Amazingly, the Cockatiel escaped.  The falcon let go.  My friend and I watched as just five metres directly above our heads the Cockatiel broke free like a rubber band snapping; the two birds retired to separate trees.  The Hobby seemed unaffected by its failed hunt: I left my friend to go and stand under the tree it was perching in and for several minutes I watched as it scratched itself, tidied its feathers, picked its talons clean.  Eventually I turned away for a moment and when I turned back it had disappeared.  Meanwhile, in a tree next to where my friend was sitting, the Cockatiel was still as a ghost, conspicuous white against the dark grey-brown of the bark.  I wasn’t sure at first that it was the Cockatiel, it was so still.  I glanced at it from time to time, over the course of the next couple of hours, and I never saw it move: after having almost been killed in mid-air it had clamped itself to the safety of the bough and was frozen there, rigid.

When six days before the Hobby’s failed hunt I’d felt the impulse to cut myself on H is for Hawk, it had in the moment felt entirely normal.  Now, a month later, I can recognise it as the kind of urge that I hadn’t felt since I was in high school, nearly twenty years ago, being treated for depression and mild obsessive-compulsive disorder.  The drugs I was prescribed then, in the course of tweaking my brain chemistry into a more manageable configuration, pushed me into bizarre urges to buy a packet of cigarettes when I’d always reviled smoking, or to start writing with a black pen when I’d always previously used blue.  I never acted on the urges but they were there, and they were strong, and in the moment they felt entirely normal.

Mental illness is a thing that never entirely goes away, but you can manage it and you can minimise it to the extent that it ceases to be a meaningful problem.  The drugs worked: they retrained my brain enough that eventually I felt myself changed.  I stopped taking the drugs cold-turkey, mid-way through my prescription, and I haven’t taken them since; obsessions and compulsions return to me from time to time, some that I can’t shake or can’t think my way out of, but it’s been a very long time since the disorder has been a dominating factor in my life.  In truth it was never so bad, and though I don’t like to talk about it the reason is not because of the stigma of mental illness but rather because I know that obsessive compulsive disorder and other mental illnesses ruin a great many people’s lives, whereas I was lucky enough to be touched by the illness only lightly: at the peak of my obsessive compulsive disorder I’d have to wash my hands a dozen times before they felt clean, or double-check to see that the door was locked five or six times before I could go to bed.  It seems churlish to draw attention to such a thing when other people are afflicted so much more severely.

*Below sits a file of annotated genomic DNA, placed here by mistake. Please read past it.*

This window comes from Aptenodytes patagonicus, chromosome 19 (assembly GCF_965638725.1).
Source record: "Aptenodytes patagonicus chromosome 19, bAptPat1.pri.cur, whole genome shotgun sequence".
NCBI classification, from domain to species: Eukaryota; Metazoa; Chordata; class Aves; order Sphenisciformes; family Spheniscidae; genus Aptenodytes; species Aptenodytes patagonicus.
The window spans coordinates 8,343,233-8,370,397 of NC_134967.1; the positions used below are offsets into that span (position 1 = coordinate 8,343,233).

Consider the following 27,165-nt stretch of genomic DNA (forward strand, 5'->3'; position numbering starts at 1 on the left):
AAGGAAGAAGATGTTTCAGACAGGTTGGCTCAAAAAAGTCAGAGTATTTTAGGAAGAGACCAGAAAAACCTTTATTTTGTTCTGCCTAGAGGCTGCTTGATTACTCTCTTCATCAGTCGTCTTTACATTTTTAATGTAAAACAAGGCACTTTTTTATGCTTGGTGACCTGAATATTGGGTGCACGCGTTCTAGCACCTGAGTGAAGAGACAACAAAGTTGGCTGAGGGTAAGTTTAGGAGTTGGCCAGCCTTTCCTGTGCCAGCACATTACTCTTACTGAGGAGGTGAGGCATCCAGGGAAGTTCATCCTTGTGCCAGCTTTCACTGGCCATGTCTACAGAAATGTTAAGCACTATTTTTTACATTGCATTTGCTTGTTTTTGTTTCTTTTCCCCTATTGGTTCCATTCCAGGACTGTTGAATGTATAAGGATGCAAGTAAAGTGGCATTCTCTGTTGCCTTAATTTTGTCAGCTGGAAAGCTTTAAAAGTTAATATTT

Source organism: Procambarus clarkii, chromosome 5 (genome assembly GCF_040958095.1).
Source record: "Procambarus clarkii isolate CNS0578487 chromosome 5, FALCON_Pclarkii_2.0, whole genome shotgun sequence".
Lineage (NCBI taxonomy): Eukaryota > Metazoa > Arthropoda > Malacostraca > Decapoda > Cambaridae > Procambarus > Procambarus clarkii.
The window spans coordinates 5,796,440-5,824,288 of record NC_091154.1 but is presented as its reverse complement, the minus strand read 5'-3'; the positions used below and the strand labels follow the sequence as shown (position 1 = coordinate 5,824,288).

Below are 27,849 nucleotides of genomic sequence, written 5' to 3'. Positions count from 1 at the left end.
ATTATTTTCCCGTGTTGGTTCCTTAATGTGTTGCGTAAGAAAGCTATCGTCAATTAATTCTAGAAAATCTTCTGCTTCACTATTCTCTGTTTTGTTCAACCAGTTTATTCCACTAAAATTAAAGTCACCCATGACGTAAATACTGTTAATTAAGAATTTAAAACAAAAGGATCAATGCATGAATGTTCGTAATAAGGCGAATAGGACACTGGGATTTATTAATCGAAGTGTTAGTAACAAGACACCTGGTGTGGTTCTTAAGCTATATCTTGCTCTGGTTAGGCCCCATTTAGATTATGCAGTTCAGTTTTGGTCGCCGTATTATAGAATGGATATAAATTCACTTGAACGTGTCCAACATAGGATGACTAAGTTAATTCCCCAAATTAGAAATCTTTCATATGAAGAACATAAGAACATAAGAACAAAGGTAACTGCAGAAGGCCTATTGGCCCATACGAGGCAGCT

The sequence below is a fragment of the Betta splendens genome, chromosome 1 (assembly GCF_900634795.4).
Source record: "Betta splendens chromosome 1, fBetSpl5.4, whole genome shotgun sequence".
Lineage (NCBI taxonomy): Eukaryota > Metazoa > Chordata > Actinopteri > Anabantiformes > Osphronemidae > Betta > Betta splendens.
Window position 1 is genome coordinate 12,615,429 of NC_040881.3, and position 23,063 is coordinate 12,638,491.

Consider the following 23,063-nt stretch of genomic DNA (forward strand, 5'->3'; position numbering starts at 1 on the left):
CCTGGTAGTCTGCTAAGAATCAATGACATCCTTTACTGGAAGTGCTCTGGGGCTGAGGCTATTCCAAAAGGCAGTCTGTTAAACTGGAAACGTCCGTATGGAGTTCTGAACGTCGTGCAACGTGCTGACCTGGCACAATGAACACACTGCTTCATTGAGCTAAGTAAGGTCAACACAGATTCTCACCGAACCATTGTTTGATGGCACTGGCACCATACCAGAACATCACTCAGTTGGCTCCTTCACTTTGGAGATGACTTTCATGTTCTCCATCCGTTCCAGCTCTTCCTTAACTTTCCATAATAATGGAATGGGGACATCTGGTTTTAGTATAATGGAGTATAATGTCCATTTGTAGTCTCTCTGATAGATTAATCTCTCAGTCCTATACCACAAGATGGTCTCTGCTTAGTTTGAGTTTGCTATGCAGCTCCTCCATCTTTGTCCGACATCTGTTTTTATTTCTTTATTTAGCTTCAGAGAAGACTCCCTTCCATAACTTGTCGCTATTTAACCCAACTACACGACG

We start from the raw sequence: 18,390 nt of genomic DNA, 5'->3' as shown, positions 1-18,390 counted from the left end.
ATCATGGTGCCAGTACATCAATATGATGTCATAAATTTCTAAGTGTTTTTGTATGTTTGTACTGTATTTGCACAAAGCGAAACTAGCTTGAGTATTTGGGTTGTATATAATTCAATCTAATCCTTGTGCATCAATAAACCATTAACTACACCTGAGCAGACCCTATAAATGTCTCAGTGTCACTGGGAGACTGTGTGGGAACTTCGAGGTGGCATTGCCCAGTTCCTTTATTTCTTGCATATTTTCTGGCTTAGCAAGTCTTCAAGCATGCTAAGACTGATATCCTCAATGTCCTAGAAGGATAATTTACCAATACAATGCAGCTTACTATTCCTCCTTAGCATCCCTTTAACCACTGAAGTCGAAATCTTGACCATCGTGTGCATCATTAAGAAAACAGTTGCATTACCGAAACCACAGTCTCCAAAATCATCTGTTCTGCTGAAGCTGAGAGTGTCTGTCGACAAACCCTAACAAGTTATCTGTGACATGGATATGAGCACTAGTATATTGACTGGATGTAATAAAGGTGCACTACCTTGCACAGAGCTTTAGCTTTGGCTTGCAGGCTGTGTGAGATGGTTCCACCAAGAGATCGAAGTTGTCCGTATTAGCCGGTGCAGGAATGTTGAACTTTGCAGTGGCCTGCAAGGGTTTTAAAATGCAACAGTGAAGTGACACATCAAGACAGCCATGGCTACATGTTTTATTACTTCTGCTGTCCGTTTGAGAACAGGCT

As I watched the Cockatiel in the park that day I wondered: what is its state of mind?  Will it be traumatised by being so closely brushed by death?  Mental illness is one way by which we try to differentiate ourselves from other animals: our sense of identity is so intrinsically tied to our mental lives that we tend to think of it as a uniquely human affliction.  If we allow that non-human animals can suffer from mental illness, we have to allow that they are in some way sentient; that they have minds; that those minds can be bent and broken.  Yet mental illness has been observed in animals, particularly in captive animals, and as our conception of animal lives slowly changes so do we see more parallels between their minds and ours.  In the worst stages of my teenage illness I grew my fingernails long and I would clench my fists as hard as I could, trying to draw blood, because the immediacy of the sharp pain was sometimes the only way that I could clear my mind of the intrusion of unwanted thoughts.  In behaviour that is closely analogous to what in humans we call obsessive-compulsive disorder caged birds have been known to self-harm, repetitively pluck the feathers from their own bodies.  Even if rescued, animals that have been mistreated in captivity can exhibit symptoms of post-traumatic stress disorder long after their liberation.  Parrots, being highly social animals which when caged are normally caged in solitude with no contact with others of their species, are particularly susceptible to long-term mental illness and signs of stress such as violence, repetitive behaviour, and self-mutilation.